Each week, World in Stereo examines classic and modern world music while striving for a greater appreciation of other cultures.
AfroCubism: “Jarabi”[audio:http://alarm-magazine.com/wp-content/uploads/2010/10/06-Jarabi.mp3|titles=Afrocubism: “Jarabi”]
It was 1996 when British producer Nick Gold and American guitarist Ry Cooder arrived in Havana, intending to make a certain record that placed Malian and Cuban musicians together to explore the roots of Afro-Cuban music. But as passport and visa problems stranded the West African musicians in Paris, Gold and Cooder made the decision to move on and revamp the project because the studio in Havana was already booked.
What transpired was a completely different recording that paid homage to a music popularized by the elitist Buena Vista Social Club notorious to Havana in the early half of the 20th Century. The alternate sessions, recorded with a collective that would be known as the Afro-Cuban All Stars, single-handedly revived the Cuban musical styles of this bygone era. Buena Vista Social Club became one of the most definitive “world music” albums of all time, spawning Wim Winder’s documentary film of the same name, selling over six million copies worldwide, and forever changing the world-music market.
But now, nearly 15 years later, Gold has revisited the Afro-Cuban project never made, bringing together the original line-up to record AfroCubism.
At the core of the project are lead guitarist and vocalist Eliades Ochoa, whose voice is remembered on the celebrated Buena Vista theme “Chan Chan,” and the two original Malian invitees, ngoni lute master Bassekou Kouyate and legendary Rail Band guitarist Djelimady Tounkara.
Recording the Buena Vista sessions at age 50, Ochoa was the younger of the older veteran Cuban musicians who were brought back from obscurity. As many of the key players have passed, most notably Compay Segundo in 2003, Ibrahim Ferrer in 2005, and most recently Orlando Lopez last year, Ochoa still carries the torch for the elder-statesmen generation. Though he may be getting older, the work done with the AfroCubism collective brings a fresh, new perspective to his native music.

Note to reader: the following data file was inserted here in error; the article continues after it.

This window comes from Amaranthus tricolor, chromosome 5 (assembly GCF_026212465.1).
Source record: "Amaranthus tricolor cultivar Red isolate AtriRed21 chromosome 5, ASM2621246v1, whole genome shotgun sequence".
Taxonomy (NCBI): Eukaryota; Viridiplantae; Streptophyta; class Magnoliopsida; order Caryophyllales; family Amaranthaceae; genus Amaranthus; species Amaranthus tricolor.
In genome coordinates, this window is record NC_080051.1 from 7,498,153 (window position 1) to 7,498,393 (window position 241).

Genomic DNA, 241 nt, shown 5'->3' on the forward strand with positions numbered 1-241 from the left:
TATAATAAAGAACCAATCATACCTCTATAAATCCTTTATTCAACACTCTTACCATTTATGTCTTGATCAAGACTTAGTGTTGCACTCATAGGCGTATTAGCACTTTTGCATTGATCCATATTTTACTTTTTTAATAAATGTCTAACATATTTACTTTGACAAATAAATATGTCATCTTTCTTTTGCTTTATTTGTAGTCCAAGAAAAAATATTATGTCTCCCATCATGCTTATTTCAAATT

Recorded in Madrid over the course of four days, the album has an electrifying liveliness that stems not only from 15 years of pent-up collaborative energy but more than 100 years of crisscrossing cultural histories. Like the rest of the Caribbean, Cuba’s island music takes cue from a mixture of African and Spanish origins. African slaves were highly influenced by the baroque music forms that made their way to Cuba via Spain in the late 1500s.
As the African slave population was assimilated into Cuban culture, learning the language and practicing the religion of their masters, their musical heritage followed suit. Over a slow and steady course that took several hundred years to evolve, the intersection between Spanish and African cultures created the wealth of rhythms found in the distinct music of Cuba.
The record’s opening track, “Mali Cuba,” composed by kora master Toumani Diabaté, pays respect to the musicians’ interwoven history. Capturing the “Latin rhythm” so closely associated with Cuban music, the track is a celebratory conversation between Ochoa’s guitar and Toumani’s 21-string harp lute. The musicians go back and forth, trading melodic phrases, complementing each other’s distinct but similarly rooted styles.
Working between several language barriers, the beauty of this particular collective is how individual skills speak to a larger whole in a natural and impulsive collaboration that transcends language. Culminating with an improvised version of the Cuban classic “Guantanamera,” Kouyate, Ochoa, and Diabaté demonstrate how the two cultures are very much closely tied to one another.
Afrocubism’s artistic vision is fully realized when listeners are able to hear the two cultures fuse. Kouyate’s ngoni (Malian ancestor of the banjo) takes on a peculiar vibrancy on tracks like “Karamo” as he adopts a Cuban motif with his ancestral instrument. The vocals of Kasse Mady Diabaté stem from the oral tradition of the griot. In essence, Diabaté is the West African historian, sharing his knowledge of history through song. It is a seamless integration of quite diverse elements: Diabeté sings about the importance of hunters in Western Mali, the back-up vocals evoke an island harmony, and the percussion and rhythm from Ochoa’s Grupo Patria maintain a pace that entices involuntary dancing.
The project, after all, is called AfroCubism, a play on Cubism, the 20th Century avant-garde art movement whose artists deconstructed and analyzed objects only to reassemble them back in abstract forms. If looking at a work by Pablo Picasso or George Braque, the viewer is looking at a subject from a multitude of angles. As surfaces intersect at strange angles and the sense of depth is lost, the work comes to represent the subject in multitudes, or in its greater context.
In a similar sentiment, this is what the AfroCubism musicians are doing with music. The project deconstructs West African and Cuban music in various ways — language, rhythms, intonations, and instrumentations — and pushes them all into one musical plane. Although the outcome may not be as jarring as a Cubist painting, the result still represents the two genres in their greater context. In the end, music lovers will appreciate AfroCubism for its nuances and ability to reflect two musical styles meeting and fusing at once.